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[at-l] R 'n R's Apology For Traditionalism

This is another case of how what goes around, comes around. The original 
idea of the AT as initially described by McKaye was for general public to 
get interested in the outdoors and spend a week or two. Of course the idea 
of camps and cultural centers didn't happen, nor did other parts of this 
hare-brained pipe dream that Avery salvaged from the potential dustbin of 
American Utopian schemes.

There is a problem in elitism of the thru-hiker as the center of the AT, 
just as there are problems in the interpretation of HYOH as anarchy for the 
trail and towns. There is also problems in an authority making edicts from 
Hot Springs (or anywhere else) about how the trail should be used. There 
are problems in organized groups feeds posing as Trail-Angels. There are 
problems in commercialism involving the AT. These are concerns to all of us 
with no simple answers, unless you are a self appointed authority. Even for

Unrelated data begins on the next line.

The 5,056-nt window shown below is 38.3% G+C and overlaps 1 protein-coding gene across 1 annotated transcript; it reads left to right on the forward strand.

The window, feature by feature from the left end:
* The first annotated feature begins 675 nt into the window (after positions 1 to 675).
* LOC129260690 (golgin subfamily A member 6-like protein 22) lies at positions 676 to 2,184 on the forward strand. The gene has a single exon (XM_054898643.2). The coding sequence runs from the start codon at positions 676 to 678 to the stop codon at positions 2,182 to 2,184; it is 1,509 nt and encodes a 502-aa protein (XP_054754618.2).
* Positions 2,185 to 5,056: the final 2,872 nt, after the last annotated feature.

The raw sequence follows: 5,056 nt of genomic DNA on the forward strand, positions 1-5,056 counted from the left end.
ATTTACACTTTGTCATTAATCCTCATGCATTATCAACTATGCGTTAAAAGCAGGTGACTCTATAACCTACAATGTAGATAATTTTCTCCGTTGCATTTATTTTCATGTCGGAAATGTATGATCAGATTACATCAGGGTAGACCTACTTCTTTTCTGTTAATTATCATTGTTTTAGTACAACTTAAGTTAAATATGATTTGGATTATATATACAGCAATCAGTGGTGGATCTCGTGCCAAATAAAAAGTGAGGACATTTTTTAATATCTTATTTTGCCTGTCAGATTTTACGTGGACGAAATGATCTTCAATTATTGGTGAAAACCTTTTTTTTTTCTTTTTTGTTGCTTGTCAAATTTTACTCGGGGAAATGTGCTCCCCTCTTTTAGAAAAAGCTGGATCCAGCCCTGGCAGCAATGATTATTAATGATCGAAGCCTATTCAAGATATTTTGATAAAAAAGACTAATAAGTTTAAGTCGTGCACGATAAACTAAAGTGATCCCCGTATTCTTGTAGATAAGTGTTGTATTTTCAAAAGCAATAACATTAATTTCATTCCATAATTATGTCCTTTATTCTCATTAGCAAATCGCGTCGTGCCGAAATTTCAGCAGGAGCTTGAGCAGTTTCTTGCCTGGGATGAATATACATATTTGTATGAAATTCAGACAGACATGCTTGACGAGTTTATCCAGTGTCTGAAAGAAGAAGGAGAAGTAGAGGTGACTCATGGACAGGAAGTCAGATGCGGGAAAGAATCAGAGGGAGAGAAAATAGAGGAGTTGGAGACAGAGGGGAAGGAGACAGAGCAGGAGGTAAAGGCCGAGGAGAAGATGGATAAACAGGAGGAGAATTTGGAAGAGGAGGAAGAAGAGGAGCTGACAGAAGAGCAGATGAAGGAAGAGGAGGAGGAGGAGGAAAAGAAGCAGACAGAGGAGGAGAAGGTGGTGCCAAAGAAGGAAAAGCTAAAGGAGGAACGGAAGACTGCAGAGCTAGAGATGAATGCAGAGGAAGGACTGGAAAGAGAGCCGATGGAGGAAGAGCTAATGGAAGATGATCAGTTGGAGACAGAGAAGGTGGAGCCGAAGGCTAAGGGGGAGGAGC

such a self appointed authority, there will still be far more members of 
the general public finding the trail who never find a need for any e-list, 
ATC or other authority (other than their friendly gear retailer).

I suspect that our friend WF has more in common with McKaye than with 
Avery, as he seems more the dreamer than the do-er. Frankly, we need both 
even when the dreamers are a real pain.


At 03:50 PM 6/12/2001 -0400, RoksnRoots@aol.com wrote:
>      You can't restore the past exactly as it was. The Trail and its
>surroundings have changed since 1937. I guess what I would describe
>traditionalism as is an attempt to fight the inertia occurring when the Trail
>is subject to new numbers and types being attracted to it. The demographic
>has changed from the solo seeker to the general public interested in the